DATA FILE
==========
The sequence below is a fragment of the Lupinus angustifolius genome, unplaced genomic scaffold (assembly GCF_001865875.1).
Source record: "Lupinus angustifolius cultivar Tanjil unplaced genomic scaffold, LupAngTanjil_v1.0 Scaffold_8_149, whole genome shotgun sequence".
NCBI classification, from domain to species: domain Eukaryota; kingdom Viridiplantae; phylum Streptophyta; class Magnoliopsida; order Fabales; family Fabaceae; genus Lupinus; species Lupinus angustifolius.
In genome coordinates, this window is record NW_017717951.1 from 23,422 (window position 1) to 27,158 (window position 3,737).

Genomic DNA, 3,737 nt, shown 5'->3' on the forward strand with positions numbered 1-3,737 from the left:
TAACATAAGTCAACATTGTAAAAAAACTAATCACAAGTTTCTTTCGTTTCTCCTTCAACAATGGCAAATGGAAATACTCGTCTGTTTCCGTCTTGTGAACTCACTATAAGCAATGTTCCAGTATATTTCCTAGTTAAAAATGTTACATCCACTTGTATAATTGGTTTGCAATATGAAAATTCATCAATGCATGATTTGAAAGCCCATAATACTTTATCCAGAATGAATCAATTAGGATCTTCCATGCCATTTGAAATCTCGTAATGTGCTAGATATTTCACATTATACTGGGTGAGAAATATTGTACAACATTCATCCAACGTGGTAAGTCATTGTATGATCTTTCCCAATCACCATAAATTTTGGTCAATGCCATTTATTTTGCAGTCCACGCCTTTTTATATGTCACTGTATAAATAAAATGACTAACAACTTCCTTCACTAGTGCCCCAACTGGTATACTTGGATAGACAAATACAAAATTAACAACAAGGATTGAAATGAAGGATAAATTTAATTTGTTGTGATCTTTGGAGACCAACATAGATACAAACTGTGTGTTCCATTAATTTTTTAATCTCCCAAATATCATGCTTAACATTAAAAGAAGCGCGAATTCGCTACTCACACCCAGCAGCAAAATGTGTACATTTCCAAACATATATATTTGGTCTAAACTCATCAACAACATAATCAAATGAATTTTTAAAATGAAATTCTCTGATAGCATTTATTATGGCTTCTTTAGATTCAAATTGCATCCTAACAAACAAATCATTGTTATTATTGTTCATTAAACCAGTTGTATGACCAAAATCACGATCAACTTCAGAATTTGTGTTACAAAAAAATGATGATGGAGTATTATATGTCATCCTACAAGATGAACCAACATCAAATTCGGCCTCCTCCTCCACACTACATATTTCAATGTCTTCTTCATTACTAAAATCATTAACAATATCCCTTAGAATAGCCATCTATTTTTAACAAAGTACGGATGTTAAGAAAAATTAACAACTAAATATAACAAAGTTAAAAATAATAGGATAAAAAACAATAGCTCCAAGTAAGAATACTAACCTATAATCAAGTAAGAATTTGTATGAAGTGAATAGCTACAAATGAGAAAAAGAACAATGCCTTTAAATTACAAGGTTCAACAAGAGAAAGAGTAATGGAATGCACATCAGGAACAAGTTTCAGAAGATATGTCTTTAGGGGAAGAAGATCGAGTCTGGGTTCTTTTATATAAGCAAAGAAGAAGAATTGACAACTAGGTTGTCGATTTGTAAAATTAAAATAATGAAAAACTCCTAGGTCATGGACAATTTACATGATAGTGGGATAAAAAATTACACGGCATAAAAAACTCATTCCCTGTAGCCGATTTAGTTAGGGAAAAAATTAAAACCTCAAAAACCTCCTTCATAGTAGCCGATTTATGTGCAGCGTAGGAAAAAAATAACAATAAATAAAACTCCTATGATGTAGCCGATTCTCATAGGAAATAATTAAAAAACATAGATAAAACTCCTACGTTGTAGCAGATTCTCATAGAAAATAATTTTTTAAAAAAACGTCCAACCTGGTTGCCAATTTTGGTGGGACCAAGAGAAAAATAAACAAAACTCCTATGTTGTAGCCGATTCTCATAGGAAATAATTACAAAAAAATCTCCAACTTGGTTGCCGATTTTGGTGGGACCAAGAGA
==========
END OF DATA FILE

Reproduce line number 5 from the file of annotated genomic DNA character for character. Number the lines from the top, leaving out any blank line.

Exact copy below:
Genomic DNA, 3,737 nt, shown 5'->3' on the forward strand with positions numbered 1-3,737 from the left: